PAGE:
According to an official, the U.S. Department of Justice (DOJ) is restructuring its cybercrime offices and increasing the number of attorneys working on criminal crypto cases by more than two-fold.

During a speech in Washington DC, Nicole M. Argentieri, the Principal Deputy Assistant Attorney General of the DOJ’s Criminal Division, announced the details of the reorganization.

DOJ combines computer crime and CCIPS

According to Argentieri, the DOJ is combining the Computer Crime and Intellectual Property Section (CCIPS) and the National Cryptocurrency Enforcement Team (NCET) to form a single office.

This move will result in a significant increase in the number of Criminal Division attorneys who can work on criminal crypto cases.

Any CCIPS attorney may be assigned to an NCET case, allowing for extensive collaboration between the two teams.

The merging of these offices highlights the fact that cybercrime and cryptocurrency work are interconnected and will likely become more intertwined in the future.

Argentieri said the fact that the merger elevates the importance of cryptocurrency work within the DOJ’s Criminal Division.

The NCET has been merged into CCIPS to enhance the department’s capacity to track cryptocurrency, prosecute cases involving the illegal use of cryptocurrency, and confiscate legally forfeitable cryptocurrency to return funds to victims.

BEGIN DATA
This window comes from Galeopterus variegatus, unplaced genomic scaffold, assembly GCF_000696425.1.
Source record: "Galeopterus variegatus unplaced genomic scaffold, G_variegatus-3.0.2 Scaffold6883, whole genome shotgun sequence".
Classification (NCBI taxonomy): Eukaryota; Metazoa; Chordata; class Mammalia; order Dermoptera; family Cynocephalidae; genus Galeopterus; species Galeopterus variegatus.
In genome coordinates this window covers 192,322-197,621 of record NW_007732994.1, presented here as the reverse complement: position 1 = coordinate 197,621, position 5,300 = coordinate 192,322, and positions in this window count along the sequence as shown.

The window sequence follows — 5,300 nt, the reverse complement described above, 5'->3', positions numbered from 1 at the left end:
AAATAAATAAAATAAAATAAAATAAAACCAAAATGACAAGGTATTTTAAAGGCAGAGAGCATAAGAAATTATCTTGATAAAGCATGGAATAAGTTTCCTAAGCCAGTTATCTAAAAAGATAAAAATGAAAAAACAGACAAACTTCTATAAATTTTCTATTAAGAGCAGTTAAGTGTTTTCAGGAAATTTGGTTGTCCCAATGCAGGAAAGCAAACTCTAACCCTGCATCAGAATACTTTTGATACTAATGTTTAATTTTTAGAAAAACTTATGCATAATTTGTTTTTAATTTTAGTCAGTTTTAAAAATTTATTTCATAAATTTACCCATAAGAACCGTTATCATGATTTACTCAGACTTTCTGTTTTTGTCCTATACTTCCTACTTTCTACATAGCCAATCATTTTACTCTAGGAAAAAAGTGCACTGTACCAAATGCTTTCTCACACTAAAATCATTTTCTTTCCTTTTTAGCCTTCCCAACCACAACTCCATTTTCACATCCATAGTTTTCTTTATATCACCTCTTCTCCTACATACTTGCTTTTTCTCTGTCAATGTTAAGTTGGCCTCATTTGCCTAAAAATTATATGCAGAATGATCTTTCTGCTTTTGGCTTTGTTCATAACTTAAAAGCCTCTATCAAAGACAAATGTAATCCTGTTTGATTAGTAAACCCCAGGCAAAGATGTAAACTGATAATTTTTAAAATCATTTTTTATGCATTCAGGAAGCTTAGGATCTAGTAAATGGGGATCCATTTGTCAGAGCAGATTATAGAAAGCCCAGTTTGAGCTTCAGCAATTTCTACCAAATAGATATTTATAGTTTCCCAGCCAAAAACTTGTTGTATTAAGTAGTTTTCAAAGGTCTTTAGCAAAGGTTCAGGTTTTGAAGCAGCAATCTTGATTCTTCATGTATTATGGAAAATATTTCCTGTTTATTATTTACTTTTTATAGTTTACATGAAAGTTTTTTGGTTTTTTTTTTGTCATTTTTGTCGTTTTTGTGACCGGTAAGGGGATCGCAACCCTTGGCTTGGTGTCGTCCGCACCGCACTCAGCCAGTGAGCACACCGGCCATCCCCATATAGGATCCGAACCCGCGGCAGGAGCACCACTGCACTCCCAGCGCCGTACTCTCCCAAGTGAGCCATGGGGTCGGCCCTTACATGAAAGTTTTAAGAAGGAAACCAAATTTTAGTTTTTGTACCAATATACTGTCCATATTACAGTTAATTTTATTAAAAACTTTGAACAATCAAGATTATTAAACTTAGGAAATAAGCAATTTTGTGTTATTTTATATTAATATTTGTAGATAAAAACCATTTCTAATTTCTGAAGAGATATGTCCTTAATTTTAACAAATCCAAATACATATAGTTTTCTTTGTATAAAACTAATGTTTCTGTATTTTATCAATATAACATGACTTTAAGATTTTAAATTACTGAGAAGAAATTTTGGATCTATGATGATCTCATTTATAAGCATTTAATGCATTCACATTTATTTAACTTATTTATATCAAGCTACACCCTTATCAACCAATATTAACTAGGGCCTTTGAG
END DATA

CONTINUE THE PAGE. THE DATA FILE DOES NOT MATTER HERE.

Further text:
CCIPS has a track record of helping prosecutors throughout the department tackle computer-related crimes, electronic evidence, and intellectual property issues.

Given the importance of tracing and seizing cryptocurrency, every modern prosecutor should have these skills. The merger acknowledges this need.

US banks freeze accounts

A recent report reveals that US banks are closing customers’ accounts and restricting withdrawals without prior notice.

An alarming trend has emerged where increasing numbers of people are finding themselves unable to access their checking and savings accounts, according to a report by CBS Los Angeles.

Among them is Elad Nehorai, who received a troubling notification when attempting to log into his Bank of America account.

He promptly visited a branch in West LA, only to be informed that his account had been closed and he could no longer access the funds he had worked hard to save.

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